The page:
Schwartz recalls that he released ten percent of the remaining political prisoners. That is an excellent initiative but — what about the other ninety percent? This figure gives us an almost mathematical assessment of how limited the reform has been. After all, Jaruszelski in Poland, who is not precisely the model of a socialist democrat, was able to release (for the moment, at least) all the political prisoners?

Gorbachev has often been compared to Khrushchev and indeed there are similarities between their attempts to reform the system. But there is one area in which the new leader of the Soviet Union is still behind his predecessor-in the attempt to deal with the crimes and horrors of the Stalinist past. The only reference to it in his January 1987 speech is rather ludicrous: ‘The circumstances that we are aware of … [in the course of which] authoritative evaluations and judgments become unquestionable truths that needed only to be commented upon.” What about the millions of deported and killed, the purge of a whole generation of communists?

Fyodor Burlatsky, political commentator in Literaturnaya Gazeta, who is considered a reformist and close to Gorbachev, was recently asked by Monty Johnstone (in an interview for Marxism Today, published in February 1987) about the eventual rehabilitation of the victims of the Moscow Trials. The answer was that this is “a big question, a difficult question,” and that hopefully there will be an answer in a “not too distant future.” True, this answer is better than the one you would have gotten ten years ago from Brezhnev, but it is a far cry from the officially proclaimed glasnost.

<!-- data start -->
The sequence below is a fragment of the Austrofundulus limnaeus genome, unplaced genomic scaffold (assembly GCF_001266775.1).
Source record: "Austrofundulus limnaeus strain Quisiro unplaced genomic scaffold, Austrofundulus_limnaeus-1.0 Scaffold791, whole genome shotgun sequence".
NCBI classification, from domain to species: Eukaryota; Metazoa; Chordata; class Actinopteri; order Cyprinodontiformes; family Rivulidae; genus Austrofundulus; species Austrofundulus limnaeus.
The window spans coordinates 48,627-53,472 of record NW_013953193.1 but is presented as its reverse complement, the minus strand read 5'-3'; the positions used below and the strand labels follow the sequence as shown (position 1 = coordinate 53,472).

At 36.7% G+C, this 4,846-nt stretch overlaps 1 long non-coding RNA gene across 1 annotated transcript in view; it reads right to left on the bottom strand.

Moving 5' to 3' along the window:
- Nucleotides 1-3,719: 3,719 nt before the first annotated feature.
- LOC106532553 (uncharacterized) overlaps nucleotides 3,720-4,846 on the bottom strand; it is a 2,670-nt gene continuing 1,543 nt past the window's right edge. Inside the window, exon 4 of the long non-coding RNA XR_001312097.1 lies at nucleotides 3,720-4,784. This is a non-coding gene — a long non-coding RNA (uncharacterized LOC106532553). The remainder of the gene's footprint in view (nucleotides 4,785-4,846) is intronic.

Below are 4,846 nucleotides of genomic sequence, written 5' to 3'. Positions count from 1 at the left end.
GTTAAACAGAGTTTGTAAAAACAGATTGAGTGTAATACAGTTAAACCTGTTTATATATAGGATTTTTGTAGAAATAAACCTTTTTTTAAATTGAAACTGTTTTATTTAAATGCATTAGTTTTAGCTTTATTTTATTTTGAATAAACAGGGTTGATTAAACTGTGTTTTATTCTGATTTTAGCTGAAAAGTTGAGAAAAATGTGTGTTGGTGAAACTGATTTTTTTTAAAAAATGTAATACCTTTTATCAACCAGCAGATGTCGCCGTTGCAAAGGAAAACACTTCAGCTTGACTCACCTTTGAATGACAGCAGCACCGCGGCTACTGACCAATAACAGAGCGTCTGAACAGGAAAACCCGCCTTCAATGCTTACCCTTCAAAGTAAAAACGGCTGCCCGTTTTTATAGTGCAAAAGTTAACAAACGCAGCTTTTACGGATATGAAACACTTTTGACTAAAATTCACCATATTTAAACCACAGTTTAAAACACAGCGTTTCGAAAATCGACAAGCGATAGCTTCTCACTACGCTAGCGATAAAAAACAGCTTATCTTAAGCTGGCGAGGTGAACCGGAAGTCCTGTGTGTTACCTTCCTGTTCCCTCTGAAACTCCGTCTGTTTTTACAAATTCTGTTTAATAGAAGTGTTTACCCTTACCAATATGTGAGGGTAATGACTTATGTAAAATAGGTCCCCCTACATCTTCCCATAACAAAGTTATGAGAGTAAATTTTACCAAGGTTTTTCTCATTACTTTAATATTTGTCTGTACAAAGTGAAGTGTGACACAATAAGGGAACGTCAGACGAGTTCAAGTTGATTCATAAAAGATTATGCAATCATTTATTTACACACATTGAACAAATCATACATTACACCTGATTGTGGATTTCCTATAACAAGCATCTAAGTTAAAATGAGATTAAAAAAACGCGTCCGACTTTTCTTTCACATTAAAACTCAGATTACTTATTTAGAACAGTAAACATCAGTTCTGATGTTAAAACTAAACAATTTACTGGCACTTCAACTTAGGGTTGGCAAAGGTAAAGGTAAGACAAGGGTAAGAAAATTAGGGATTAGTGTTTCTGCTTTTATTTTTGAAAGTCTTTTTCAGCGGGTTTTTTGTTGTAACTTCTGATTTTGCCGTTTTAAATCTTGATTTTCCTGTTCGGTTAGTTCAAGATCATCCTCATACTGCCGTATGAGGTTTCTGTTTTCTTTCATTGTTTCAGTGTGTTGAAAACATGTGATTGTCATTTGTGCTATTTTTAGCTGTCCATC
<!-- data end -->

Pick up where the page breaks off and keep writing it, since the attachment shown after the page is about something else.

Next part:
In the above mentioned interview Burlatsky was asked if it would be possible for a group of citizens-for instance, like the Greens in Germany — to associate in order to present their views. His answer was not very encouraging: “Such things do not belong to our traditions.”

This takes us to the key issue-reform from above is limited, in the post­capitalist bureaucratic systems, by the refusal to accept independent social or political activity-the elementary precondition for socialist democracy.

Zhores Medvedev, a Soviet oppositionist known for his socialist convictions and his sympathy for reform, has said in a recent interview in a French Marxist journal: “Gorbachev’s speech at the Plenum was good ….but the fundamental issue lies elsewhere: without democratic institutions, without independent unions, without the right of association, etc. there can be no development of democracy. None of these are in Gorbachev’s program.” (Z. Medvedev, M, No. 10, avril 1987, p. 22).

Having said all this, I certainly agree with Justin Schwartz’s concluding sentence: What starts as a reform, or a “revolution from above,” may not end up that way. The most important aspect of the reforms that are being introduced by Gorbachev and the present Soviet leadership is that they may lead to mobilization from below. Only an independent (that is, not controlled by the state) social movement by the Soviet people themselves — by the workers, peasants, women, youth, students, intellectuals and national minorities-can produce a revolutionary break with the bureaucratic system and open the way for a democratic socialist development of the Soviet society.

September-October 1987, ATC 10